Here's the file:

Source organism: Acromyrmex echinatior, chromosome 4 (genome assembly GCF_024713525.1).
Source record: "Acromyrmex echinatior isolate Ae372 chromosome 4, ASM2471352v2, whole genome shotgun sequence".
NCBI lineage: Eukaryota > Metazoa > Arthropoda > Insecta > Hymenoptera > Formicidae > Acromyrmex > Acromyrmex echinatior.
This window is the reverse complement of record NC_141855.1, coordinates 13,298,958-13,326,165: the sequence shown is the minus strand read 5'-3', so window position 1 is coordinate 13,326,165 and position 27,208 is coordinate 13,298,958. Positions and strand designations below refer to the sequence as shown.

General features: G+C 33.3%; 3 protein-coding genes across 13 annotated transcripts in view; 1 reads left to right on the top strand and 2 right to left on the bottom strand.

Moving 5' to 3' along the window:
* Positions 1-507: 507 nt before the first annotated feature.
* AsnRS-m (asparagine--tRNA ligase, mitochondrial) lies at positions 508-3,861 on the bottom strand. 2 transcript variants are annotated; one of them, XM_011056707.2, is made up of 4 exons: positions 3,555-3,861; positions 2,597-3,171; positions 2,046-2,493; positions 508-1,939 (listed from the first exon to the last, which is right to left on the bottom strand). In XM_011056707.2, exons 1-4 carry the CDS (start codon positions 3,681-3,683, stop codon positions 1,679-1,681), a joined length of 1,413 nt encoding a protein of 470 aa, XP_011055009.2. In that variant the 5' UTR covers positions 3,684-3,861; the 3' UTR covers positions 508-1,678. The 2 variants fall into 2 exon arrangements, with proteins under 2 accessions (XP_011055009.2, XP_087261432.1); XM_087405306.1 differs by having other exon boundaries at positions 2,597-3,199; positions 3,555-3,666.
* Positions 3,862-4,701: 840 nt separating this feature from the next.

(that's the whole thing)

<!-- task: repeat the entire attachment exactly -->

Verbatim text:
Source organism: Acromyrmex echinatior, chromosome 4 (genome assembly GCF_024713525.1).
Source record: "Acromyrmex echinatior isolate Ae372 chromosome 4, ASM2471352v2, whole genome shotgun sequence".
NCBI lineage: Eukaryota > Metazoa > Arthropoda > Insecta > Hymenoptera > Formicidae > Acromyrmex > Acromyrmex echinatior.
This window is the reverse complement of record NC_141855.1, coordinates 13,298,958-13,326,165: the sequence shown is the minus strand read 5'-3', so window position 1 is coordinate 13,326,165 and position 27,208 is coordinate 13,298,958. Positions and strand designations below refer to the sequence as shown.

General features: G+C 33.3%; 3 protein-coding genes across 13 annotated transcripts in view; 1 reads left to right on the top strand and 2 right to left on the bottom strand.

Moving 5' to 3' along the window:
* Positions 1-507: 507 nt before the first annotated feature.
* AsnRS-m (asparagine--tRNA ligase, mitochondrial) lies at positions 508-3,861 on the bottom strand. 2 transcript variants are annotated; one of them, XM_011056707.2, is made up of 4 exons: positions 3,555-3,861; positions 2,597-3,171; positions 2,046-2,493; positions 508-1,939 (listed from the first exon to the last, which is right to left on the bottom strand). In XM_011056707.2, exons 1-4 carry the CDS (start codon positions 3,681-3,683, stop codon positions 1,679-1,681), a joined length of 1,413 nt encoding a protein of 470 aa, XP_011055009.2. In that variant the 5' UTR covers positions 3,684-3,861; the 3' UTR covers positions 508-1,678. The 2 variants fall into 2 exon arrangements, with proteins under 2 accessions (XP_011055009.2, XP_087261432.1); XM_087405306.1 differs by having other exon boundaries at positions 2,597-3,199; positions 3,555-3,666.
* Positions 3,862-4,701: 840 nt separating this feature from the next.